CHICAGO – The debut date of the groundbreaking renovation of the Field Museum’s Native North America Hall has been announced. The museum has also chosen its exhibition title reflecting a new approach to the relationship between Native American communities and museums, the Native land upon which museums were built, and the items in their collections.
Native Truths: Our Voices, Our Stories will open to the public on May 20, 2022. The exhibition was created with the guidance of an advisory council of eleven Native American scholars and museum professionals. They worked in partnership with 125 collaborators representing more than 100 tribes.
“The exhibition will feature Native American voices telling their own stories,” says Field Museum Head of Exhibitions Jaap Hoogstraten. “This required the Field Museum to fundamentally change the process of how we co-curate exhibitions with communities.”
Native Truths: Our Voices, Our Stories breaks the mold of a mainstream exhibition and instead of focusing on items, it will be driven by the stories, both historical and current, told by Native American people in their own voices. These stories are supported by recent art, poetry, photography, and historical objects from the museum’s collections. With a special section devoted to the Native community in Chicago, other galleries within the exhibition will rotate over the years. This will provide space for new stories from Native Americans across the United States and Indigenous peoples of Canada.
This exhibition is “as needed as ever”
The exhibition will highlight Native historic and present-day stories of sovereignty, resilience, continuity, and the future. Visitors will have the opportunity to get a close-up look at California basketry practices passed on across generations, experience music-making through the eyes of a young Lakota hip-hop artist, follow the process of Meskwaki efforts to revitalize heirloom and ancestral plants, delve into the history and importance of Chaco Canyon, and visit the Pawnee Earth Lodge in a new context.
Meranda Roberts, PhD (Yerington Paiute), a postdoctoral researcher and one of the co-curators for the exhibition, says she hopes that Native Truths will be a starting point for the Field and the Chicago community to discuss colonization and the ways that Indigenous communities have been harmed, and for Native people to tell their stories on their own terms.
“This exhibition is as needed as ever,” Roberts says. “Our country is at a precipice at thinking about how to come to terms with the horrendous ways it has treated our people, how to address that history, and how to ensure that it never happens again. I think this exhibition does a beautiful job at highlighting the way Native people should be celebrated and talked about in public spaces, like the Field Museum.”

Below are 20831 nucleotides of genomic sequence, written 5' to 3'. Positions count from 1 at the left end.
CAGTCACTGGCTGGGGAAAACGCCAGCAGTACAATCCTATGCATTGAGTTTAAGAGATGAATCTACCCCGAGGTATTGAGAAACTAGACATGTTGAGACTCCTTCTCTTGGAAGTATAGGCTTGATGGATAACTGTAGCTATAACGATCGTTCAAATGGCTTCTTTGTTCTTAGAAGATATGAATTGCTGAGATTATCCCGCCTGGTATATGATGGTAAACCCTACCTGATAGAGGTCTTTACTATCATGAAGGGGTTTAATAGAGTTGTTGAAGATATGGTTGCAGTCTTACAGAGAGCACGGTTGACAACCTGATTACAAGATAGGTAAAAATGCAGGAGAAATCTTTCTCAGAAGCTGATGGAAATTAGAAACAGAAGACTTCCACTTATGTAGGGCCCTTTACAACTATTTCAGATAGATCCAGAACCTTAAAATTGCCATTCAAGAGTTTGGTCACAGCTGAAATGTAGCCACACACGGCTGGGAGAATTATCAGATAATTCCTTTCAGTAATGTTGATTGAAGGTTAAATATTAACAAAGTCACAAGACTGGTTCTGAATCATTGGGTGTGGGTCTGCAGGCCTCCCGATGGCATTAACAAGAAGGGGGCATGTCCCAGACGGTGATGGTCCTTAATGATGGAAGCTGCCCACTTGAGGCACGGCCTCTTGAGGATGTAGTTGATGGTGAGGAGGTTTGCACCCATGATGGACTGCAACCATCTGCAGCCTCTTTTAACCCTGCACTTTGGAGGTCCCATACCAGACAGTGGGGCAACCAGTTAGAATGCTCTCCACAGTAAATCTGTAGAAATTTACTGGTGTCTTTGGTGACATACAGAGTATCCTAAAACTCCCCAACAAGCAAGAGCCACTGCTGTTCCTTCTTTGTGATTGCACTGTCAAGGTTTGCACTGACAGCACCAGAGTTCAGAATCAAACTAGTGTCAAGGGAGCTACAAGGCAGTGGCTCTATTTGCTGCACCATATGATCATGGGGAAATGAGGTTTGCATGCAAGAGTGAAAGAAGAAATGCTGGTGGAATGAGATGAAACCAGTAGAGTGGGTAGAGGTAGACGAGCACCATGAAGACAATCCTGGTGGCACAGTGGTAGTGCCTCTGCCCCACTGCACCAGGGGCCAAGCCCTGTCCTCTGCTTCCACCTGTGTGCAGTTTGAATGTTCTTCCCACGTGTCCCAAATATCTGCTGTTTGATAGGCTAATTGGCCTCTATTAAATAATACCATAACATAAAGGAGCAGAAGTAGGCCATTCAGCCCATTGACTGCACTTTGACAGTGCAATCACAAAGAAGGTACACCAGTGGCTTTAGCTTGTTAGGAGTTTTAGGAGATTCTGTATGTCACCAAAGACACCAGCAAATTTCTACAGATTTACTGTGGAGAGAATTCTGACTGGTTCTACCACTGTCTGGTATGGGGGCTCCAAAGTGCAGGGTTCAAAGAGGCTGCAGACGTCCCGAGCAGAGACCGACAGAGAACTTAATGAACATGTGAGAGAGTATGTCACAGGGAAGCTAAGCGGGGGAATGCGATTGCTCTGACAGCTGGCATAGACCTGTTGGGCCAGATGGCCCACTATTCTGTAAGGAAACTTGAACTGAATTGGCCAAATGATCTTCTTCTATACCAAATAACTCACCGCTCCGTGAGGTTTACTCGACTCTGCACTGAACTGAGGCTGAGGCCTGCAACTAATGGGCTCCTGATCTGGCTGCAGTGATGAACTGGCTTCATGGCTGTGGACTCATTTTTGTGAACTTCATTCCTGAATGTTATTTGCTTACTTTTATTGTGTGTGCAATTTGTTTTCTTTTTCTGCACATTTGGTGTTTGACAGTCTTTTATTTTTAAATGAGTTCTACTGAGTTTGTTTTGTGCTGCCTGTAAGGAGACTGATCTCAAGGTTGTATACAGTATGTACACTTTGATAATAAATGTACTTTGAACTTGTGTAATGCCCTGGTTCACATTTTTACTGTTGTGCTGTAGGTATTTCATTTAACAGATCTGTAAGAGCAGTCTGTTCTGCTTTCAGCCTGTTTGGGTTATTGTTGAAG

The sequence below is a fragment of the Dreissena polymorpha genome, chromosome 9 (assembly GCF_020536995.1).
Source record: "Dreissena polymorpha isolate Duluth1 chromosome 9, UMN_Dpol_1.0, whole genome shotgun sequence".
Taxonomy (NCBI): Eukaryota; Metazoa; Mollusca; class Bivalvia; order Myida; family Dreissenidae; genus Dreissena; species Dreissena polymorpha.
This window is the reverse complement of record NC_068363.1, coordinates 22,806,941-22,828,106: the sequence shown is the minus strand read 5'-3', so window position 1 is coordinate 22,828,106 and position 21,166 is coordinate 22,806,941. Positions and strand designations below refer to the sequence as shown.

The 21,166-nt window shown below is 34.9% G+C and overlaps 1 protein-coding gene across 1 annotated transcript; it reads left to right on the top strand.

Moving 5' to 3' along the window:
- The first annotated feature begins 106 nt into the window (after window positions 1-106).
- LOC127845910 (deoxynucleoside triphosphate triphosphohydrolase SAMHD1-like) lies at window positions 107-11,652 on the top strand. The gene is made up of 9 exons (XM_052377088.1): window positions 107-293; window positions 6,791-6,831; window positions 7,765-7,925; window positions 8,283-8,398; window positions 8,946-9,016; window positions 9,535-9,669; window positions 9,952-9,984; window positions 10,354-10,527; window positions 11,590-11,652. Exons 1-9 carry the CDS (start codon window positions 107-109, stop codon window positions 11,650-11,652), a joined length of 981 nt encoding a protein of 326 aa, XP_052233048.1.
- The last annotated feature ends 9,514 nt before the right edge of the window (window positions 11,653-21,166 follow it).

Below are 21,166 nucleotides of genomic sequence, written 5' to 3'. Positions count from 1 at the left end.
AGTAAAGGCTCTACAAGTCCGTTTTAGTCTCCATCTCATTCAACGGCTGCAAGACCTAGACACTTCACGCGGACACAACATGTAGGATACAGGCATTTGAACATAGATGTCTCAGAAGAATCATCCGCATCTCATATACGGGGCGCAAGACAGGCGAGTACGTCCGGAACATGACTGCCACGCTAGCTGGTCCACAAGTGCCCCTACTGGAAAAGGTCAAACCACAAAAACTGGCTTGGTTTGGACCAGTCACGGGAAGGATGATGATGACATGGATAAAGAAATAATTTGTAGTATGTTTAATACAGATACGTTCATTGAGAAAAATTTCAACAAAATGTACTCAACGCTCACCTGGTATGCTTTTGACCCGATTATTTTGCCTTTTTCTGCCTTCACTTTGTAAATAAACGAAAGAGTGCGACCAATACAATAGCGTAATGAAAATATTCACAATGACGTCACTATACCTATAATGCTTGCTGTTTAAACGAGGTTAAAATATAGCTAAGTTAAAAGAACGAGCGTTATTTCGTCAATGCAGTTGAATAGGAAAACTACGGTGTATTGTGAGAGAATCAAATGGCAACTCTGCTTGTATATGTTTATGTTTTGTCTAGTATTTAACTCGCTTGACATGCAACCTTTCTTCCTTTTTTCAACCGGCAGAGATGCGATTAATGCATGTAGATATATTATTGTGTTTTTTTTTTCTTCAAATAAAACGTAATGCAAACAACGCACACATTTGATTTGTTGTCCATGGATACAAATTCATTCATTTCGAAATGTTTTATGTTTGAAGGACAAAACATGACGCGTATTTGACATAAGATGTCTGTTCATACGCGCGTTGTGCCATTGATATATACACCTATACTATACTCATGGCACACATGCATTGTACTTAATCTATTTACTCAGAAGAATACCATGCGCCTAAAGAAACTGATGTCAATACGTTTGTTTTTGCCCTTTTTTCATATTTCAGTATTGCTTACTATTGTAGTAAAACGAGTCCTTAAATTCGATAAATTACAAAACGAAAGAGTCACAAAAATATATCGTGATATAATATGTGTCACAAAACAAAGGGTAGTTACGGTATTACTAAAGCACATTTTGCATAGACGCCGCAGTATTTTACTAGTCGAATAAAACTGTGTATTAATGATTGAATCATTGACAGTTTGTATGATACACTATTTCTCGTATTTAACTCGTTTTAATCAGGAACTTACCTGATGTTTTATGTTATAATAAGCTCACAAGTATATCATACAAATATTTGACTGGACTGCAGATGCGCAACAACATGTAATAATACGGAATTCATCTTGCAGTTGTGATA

“A vibrant story of resilience and innovation”
Visitors will see items from the Field’s collection like dance regalia and pottery and understand their historical significance, as well as exclusive artwork created especially for this exhibition by Native artists including poetry, music, and murals showcasing their experiences today. Multimedia interactives will showcase unique skills like basket weaving, as well as some of the most pressing current issues Native people face.
“I think visitors will be blown away by the way in which the items from our collection and the contemporary pieces we have borrowed, commissioned or purchased especially for this exhibition seamlessly work together to tell a vibrant story of resilience and innovation in the face of trauma and continuity of knowledge traditions across generations,” says Curator of North American Anthropology Alaka Wali, PhD. “This is not a chronology of events, but rather a new and completely different perspective on Native American and First Nations experiences, world views and aspirations.”
Collaborators for the exhibition were intentional in telling Indigenous stories to provide visitors with an understanding of Native American experiences and culture, perhaps righting previously held stereotypes or beliefs.
“For Native visitors, I also hope there is an instant connection. I hope they see themselves, see their relatives, their grandparents, and aunties and uncles,” says Debra Yepa-Pappan (Jemez Pueblo/Korean), the community engagement coordinator for the renovation project. “For non-Native visitors, we’ve been working to make this an immersive experience that allows them to come into our home — learning from us, not just about us. I’m hoping they get a better understanding of Native people and see the humanity in us to start to challenge stereotypical images they may see around the city, and around the country.”
A “new way forward”
The exhibition is the result of months of work and collaboration between Indigenous advisers and artists, as well as the Native and non-Native Field Museum staff, which will set the precedent for future projects.
“I feel really privileged to have worked with such talented curators and developers at the Field over the past three years and to add my voice to the wise and caring Indigenous advisors on this project,” says Patty Loew, PhD (Bad River Ojibwe), a member of the advisory committee. Loew is the director for the Center for Native American and Indigenous Research and a professor in the Medill School of Journalism at Northwestern University.
“I think visitors will really get a true sense of Native truths when they experience this new exhibit,” Loew added.
“With the reimagined Native North American Hall, the Field Museum is breaking new ground and setting precedent for future galleries,” says Field Museum President Julian Siggers. “Working with our Native partners through every part of the exhibition process has not only yielded a rich and rewarding experience for all of us but also established a new way forward for how the Field and other museums work in partnership with living communities.”